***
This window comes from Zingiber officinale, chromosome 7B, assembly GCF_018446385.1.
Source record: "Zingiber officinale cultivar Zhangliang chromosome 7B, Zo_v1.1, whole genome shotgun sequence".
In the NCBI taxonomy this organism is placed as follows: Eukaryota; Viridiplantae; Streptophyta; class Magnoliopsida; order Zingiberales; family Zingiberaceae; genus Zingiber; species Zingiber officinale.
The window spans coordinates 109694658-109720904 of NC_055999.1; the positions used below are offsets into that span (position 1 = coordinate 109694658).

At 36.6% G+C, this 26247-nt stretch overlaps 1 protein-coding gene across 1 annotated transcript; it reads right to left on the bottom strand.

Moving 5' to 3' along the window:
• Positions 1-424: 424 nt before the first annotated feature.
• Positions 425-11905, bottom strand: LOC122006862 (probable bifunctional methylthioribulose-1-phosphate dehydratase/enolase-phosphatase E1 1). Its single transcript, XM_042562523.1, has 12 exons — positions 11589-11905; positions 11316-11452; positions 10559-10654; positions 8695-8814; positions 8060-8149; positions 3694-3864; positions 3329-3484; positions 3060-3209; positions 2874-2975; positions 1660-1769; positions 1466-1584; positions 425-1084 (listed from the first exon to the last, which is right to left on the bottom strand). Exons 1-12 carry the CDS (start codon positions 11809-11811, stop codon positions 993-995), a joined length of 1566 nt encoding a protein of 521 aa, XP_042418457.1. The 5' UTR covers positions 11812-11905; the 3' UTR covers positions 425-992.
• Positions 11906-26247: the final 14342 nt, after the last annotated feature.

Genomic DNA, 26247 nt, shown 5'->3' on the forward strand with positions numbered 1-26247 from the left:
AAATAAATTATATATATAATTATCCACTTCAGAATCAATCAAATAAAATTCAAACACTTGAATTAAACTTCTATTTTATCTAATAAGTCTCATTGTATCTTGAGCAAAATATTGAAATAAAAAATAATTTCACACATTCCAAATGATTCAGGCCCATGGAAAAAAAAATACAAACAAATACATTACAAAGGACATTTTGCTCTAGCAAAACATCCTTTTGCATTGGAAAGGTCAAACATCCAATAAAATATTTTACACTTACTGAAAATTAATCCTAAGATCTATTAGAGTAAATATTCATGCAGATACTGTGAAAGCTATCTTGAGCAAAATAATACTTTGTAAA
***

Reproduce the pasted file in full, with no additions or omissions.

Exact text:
This window comes from Zingiber officinale, chromosome 7B, assembly GCF_018446385.1.
Source record: "Zingiber officinale cultivar Zhangliang chromosome 7B, Zo_v1.1, whole genome shotgun sequence".
In the NCBI taxonomy this organism is placed as follows: Eukaryota; Viridiplantae; Streptophyta; class Magnoliopsida; order Zingiberales; family Zingiberaceae; genus Zingiber; species Zingiber officinale.
The window spans coordinates 109694658-109720904 of NC_055999.1; the positions used below are offsets into that span (position 1 = coordinate 109694658).

At 36.6% G+C, this 26247-nt stretch overlaps 1 protein-coding gene across 1 annotated transcript; it reads right to left on the bottom strand.

Moving 5' to 3' along the window:
• Positions 1-424: 424 nt before the first annotated feature.
• Positions 425-11905, bottom strand: LOC122006862 (probable bifunctional methylthioribulose-1-phosphate dehydratase/enolase-phosphatase E1 1). Its single transcript, XM_042562523.1, has 12 exons — positions 11589-11905; positions 11316-11452; positions 10559-10654; positions 8695-8814; positions 8060-8149; positions 3694-3864; positions 3329-3484; positions 3060-3209; positions 2874-2975; positions 1660-1769; positions 1466-1584; positions 425-1084 (listed from the first exon to the last, which is right to left on the bottom strand). Exons 1-12 carry the CDS (start codon positions 11809-11811, stop codon positions 993-995), a joined length of 1566 nt encoding a protein of 521 aa, XP_042418457.1. The 5' UTR covers positions 11812-11905; the 3' UTR covers positions 425-992.
• Positions 11906-26247: the final 14342 nt, after the last annotated feature.

Genomic DNA, 26247 nt, shown 5'->3' on the forward strand with positions numbered 1-26247 from the left:
AAATAAATTATATATATAATTATCCACTTCAGAATCAATCAAATAAAATTCAAACACTTGAATTAAACTTCTATTTTATCTAATAAGTCTCATTGTATCTTGAGCAAAATATTGAAATAAAAAATAATTTCACACATTCCAAATGATTCAGGCCCATGGAAAAAAAAATACAAACAAATACATTACAAAGGACATTTTGCTCTAGCAAAACATCCTTTTGCATTGGAAAGGTCAAACATCCAATAAAATATTTTACACTTACTGAAAATTAATCCTAAGATCTATTAGAGTAAATATTCATGCAGATACTGTGAAAGCTATCTTGAGCAAAATAATACTTTGTAAA